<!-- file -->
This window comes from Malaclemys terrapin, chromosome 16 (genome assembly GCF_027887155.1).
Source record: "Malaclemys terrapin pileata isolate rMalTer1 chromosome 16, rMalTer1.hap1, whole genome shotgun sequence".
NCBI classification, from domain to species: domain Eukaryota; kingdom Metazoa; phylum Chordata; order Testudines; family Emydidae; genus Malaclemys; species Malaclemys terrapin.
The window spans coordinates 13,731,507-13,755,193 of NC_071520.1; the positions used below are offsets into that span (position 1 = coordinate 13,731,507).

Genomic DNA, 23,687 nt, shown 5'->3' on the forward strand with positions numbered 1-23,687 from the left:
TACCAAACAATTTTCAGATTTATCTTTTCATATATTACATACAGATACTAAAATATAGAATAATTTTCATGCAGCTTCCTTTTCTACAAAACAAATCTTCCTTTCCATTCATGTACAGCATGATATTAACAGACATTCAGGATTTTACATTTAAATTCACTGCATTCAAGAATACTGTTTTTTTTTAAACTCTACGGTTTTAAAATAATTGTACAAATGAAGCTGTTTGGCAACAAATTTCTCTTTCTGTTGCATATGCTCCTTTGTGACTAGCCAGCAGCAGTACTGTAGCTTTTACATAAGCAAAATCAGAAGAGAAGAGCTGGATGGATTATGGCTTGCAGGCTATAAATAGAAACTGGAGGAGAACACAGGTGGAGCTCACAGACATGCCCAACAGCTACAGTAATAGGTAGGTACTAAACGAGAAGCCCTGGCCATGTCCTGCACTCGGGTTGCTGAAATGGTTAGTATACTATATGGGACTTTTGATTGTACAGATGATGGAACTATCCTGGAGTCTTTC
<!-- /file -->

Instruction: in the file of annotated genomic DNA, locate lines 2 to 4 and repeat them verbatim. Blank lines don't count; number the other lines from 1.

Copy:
Source record: "Malaclemys terrapin pileata isolate rMalTer1 chromosome 16, rMalTer1.hap1, whole genome shotgun sequence".
NCBI classification, from domain to species: domain Eukaryota; kingdom Metazoa; phylum Chordata; order Testudines; family Emydidae; genus Malaclemys; species Malaclemys terrapin.
The window spans coordinates 13,731,507-13,755,193 of NC_071520.1; the positions used below are offsets into that span (position 1 = coordinate 13,731,507).